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Battling the emerging market bias

March 9, 2020
Jungle Insights

Titans of finance, economics, and industry leaders gathered under one roof earlier this month, to discuss the indisputable rise of emerging markets, its consequences, and the opportunities that lie ahead. It was stimulating to hear varied perspectives; from finance, strategic intelligence to government officials, as they shared their accumulated wisdom on the future of emerging markets, and the evolving face of globalization. There were some discussions that really stood out for me.

Economic Interdependence

There is an overall consensus that the new world order is no longer dictated by developed markets. 95% of the population and 85% of the purchasing power is outside the US. To paraphrase Jack Lew, 76th US Secretary of Treasury, a 1% reduction in growth in the US would mean a 0.8% impact on the world economy, whilst a 1% reduction in growth in China would impact global growth by 0.5%. The impact is not very different.

Take China and coronavirus for example. China is hugely more important to the world economy than it was back in 2003 during the SARS epidemic. Even small changes in China have huge effects worldwide and we are already seeing that the economic impacts of the Coronavirus are much larger.

Globalisation today is about the digital economy. To quote Susan Lund, Partner, McKinsey Global Institute, ‘while the growth rate of global trade in goods has grown more slowly than it did in the past 20 years, the growth of volume of internet traffic around the world has increased by 100x over the last 15 years. Today data flows and the digital economy are the connective tissue around the world’. Not only that, the world today is becoming increasingly multipolar and we are seeing more trade between developing countries.

Emerging market prejudice lingers

Emerging markets are going to soon account for 70–80% of the global economy’s activity.

I have often talked about Southeast Asia as being the land of opportunities with 650 million people, where 3 out of 5 people are below the age of 35 and who are the most digitally connected and digitally engaged population in the world. The GDP in this region is growing by 5–6%, is expected to become the 4th largest economic block in the world by 2030. Similarly Africa, which is at its early stages of becoming a global economic power and is seeing its working population increase by 30%.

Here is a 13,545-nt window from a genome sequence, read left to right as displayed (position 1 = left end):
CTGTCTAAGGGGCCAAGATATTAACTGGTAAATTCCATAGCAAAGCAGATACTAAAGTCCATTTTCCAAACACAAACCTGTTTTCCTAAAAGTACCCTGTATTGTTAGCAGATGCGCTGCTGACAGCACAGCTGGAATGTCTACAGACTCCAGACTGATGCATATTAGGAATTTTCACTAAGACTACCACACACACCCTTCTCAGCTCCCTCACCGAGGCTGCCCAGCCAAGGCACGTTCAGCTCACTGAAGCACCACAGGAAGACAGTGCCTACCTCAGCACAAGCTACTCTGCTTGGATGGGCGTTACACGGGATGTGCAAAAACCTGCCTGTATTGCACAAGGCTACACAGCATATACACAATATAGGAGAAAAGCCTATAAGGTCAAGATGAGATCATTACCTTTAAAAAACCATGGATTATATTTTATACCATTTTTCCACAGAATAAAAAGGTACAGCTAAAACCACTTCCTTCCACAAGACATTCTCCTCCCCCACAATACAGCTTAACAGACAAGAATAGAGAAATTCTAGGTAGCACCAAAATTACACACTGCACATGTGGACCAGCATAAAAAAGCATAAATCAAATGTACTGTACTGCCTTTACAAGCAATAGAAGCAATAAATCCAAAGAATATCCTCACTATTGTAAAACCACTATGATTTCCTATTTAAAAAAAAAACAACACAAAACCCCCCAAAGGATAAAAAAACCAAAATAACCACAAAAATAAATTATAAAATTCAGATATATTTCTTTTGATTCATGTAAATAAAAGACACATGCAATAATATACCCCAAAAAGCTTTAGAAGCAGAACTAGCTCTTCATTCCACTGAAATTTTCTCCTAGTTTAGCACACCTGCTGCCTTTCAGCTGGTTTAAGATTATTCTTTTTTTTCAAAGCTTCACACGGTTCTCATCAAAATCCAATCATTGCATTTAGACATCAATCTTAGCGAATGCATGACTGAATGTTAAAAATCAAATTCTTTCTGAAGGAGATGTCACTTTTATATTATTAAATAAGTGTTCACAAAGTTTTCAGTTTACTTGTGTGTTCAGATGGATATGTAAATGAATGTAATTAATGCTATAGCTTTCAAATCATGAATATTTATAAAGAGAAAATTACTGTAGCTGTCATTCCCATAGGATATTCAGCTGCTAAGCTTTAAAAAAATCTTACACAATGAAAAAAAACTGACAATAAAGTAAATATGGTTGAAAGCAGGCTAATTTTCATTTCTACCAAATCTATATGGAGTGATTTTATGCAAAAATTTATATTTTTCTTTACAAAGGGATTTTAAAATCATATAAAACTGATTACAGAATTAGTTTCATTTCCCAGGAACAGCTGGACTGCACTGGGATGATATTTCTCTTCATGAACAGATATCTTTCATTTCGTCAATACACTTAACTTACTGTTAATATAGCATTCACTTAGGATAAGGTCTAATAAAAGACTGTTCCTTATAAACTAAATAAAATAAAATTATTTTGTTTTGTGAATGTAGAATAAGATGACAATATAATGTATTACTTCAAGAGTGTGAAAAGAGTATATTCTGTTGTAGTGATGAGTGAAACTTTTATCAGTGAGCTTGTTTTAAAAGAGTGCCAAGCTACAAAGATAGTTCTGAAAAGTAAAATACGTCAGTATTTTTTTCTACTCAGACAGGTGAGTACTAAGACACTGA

This opens up huge opportunities in emerging markets across sectors. However, prejudice against emerging markets continues to guide investment decisions, because these markets are believed to be inherently high risk. The lens one needs to take is not about avoiding the opportunity in the emerging markets, but about mitigating the risk. It’s about recognizing the underlying opportunity, identifying key sectoral and secular themes to invest in, and managing the risk. Unfortunately, not much has changed in the thinking on how to understand, assess and analyze risk in emerging Vs developed economies.

As per Adiba Ighodaro, Partner and Head of Strategic Relationships at Actis Capital, $14Tn of the $17Tn needs to be invested in emerging markets for electricity infrastructure. However, the quantum of capital being invested and deployed is exactly in the opposite geographies!

Time for inclusive growth

While the degree of integration in the world is growing, we still have to learn how to navigate this transition and this intricate web of interdependencies in the world. It’s not surprising hence that when China slows in growth, we see an impact on global markets. New rules of engagement have to accommodate the emerging economies along with the developed markets.

Take climate change for example. A unique economic problem with catastrophic consequences, the worst of which are still far away. Concerning developing economies, the key is not to lecture and impose high restrictions, but instead to help them grow in an environmentally conscious manner. This is something the developed world is acclimated to. What is important is that we are aware of what benefits and what hinders the planet, the priority is to maintain growth in the developing nations whilst still helping them ecologically. Therefore, developed nations can provide leadership and guidance for its developing neighbors.

To conclude, there remains a distinction between emerging and developed markets. Perhaps the most prominent takeaway is the transformation of globalization itself. By teaching and learning from emerging nations, can the developed world ensure they grow at a rate that is both economically and environmentally conscientious?

The article contains excerpts from the ‘Rethinking Global Markets’ event hosted by the Wall Street Journal and Foreign Affairs on 5th February 2020.

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